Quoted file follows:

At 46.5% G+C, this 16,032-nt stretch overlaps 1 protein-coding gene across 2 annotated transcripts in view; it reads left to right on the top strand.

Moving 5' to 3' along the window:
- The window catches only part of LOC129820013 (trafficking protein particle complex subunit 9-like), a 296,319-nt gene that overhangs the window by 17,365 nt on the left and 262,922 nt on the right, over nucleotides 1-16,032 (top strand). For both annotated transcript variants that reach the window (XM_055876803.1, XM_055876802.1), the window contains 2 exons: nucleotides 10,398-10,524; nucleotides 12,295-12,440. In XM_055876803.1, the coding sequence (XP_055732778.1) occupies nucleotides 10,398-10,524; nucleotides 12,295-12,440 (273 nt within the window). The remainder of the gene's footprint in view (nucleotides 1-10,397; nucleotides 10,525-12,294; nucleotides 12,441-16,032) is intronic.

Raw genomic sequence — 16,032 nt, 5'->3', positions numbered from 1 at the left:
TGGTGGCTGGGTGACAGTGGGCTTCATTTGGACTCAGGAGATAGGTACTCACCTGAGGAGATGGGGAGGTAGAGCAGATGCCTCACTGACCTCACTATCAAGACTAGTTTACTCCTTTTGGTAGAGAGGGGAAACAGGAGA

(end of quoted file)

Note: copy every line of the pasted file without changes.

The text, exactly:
At 46.5% G+C, this 16,032-nt stretch overlaps 1 protein-coding gene across 2 annotated transcripts in view; it reads left to right on the top strand.

Moving 5' to 3' along the window:
- The window catches only part of LOC129820013 (trafficking protein particle complex subunit 9-like), a 296,319-nt gene that overhangs the window by 17,365 nt on the left and 262,922 nt on the right, over nucleotides 1-16,032 (top strand). For both annotated transcript variants that reach the window (XM_055876803.1, XM_055876802.1), the window contains 2 exons: nucleotides 10,398-10,524; nucleotides 12,295-12,440. In XM_055876803.1, the coding sequence (XP_055732778.1) occupies nucleotides 10,398-10,524; nucleotides 12,295-12,440 (273 nt within the window). The remainder of the gene's footprint in view (nucleotides 1-10,397; nucleotides 10,525-12,294; nucleotides 12,441-16,032) is intronic.

Raw genomic sequence — 16,032 nt, 5'->3', positions numbered from 1 at the left:
TGGTGGCTGGGTGACAGTGGGCTTCATTTGGACTCAGGAGATAGGTACTCACCTGAGGAGATGGGGAGGTAGAGCAGATGCCTCACTGACCTCACTATCAAGACTAGTTTACTCCTTTTGGTAGAGAGGGGAAACAGGAGA